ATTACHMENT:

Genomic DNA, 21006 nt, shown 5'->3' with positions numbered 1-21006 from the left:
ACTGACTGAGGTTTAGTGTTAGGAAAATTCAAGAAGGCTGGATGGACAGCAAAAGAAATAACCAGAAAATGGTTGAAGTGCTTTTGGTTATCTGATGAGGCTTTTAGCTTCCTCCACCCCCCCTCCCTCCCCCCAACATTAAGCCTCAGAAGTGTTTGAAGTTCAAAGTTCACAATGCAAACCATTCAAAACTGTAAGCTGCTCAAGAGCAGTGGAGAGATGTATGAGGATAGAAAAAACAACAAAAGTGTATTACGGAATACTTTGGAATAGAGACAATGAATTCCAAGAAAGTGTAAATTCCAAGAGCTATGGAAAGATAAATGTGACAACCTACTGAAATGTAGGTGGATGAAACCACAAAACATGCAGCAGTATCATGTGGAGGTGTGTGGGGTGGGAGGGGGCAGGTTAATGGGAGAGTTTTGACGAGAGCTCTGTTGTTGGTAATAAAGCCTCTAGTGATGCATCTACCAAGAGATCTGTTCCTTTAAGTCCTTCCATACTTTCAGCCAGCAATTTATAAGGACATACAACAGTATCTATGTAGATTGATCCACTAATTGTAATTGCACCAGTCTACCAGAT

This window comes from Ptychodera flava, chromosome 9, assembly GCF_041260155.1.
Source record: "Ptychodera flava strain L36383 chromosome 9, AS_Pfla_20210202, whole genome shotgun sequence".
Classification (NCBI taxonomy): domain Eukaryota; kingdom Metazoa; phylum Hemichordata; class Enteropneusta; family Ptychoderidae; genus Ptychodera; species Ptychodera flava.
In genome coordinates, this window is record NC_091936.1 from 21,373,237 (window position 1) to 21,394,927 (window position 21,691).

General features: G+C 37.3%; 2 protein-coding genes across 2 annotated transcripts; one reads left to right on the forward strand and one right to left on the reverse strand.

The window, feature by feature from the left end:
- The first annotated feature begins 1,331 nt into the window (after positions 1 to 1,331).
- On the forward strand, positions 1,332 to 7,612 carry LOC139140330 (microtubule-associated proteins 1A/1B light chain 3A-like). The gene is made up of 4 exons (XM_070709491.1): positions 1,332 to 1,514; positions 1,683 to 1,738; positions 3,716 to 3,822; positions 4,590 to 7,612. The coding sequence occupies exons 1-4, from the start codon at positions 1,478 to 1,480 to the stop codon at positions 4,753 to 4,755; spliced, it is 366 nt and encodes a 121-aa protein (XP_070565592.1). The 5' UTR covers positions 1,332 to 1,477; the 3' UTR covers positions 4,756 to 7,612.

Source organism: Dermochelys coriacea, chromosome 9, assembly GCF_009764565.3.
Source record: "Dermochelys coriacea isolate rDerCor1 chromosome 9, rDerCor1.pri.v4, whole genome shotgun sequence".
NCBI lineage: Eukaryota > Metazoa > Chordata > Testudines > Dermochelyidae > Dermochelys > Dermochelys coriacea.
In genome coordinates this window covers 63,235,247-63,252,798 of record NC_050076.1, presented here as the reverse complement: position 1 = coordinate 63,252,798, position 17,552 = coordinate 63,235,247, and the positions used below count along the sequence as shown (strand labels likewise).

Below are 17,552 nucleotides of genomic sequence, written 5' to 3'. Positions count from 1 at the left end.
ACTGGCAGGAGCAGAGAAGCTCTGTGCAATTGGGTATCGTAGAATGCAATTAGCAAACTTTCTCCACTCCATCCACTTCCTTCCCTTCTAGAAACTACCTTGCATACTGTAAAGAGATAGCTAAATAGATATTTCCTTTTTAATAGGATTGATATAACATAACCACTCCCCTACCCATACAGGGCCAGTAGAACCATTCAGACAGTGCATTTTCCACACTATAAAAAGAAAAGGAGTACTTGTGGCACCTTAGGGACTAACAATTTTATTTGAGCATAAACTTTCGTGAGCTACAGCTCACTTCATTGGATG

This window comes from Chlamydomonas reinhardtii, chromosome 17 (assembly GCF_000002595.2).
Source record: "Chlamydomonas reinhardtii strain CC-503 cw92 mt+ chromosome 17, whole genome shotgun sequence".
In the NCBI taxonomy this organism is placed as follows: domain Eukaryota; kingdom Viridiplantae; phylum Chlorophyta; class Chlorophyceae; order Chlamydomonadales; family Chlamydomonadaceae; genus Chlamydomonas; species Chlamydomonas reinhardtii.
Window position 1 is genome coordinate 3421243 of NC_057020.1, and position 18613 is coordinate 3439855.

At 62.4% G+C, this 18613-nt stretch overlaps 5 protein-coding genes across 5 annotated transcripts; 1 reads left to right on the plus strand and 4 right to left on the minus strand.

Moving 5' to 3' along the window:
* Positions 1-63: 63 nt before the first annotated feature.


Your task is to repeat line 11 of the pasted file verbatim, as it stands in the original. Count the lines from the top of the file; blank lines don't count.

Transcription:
Source organism: Dermochelys coriacea, chromosome 9, assembly GCF_009764565.3.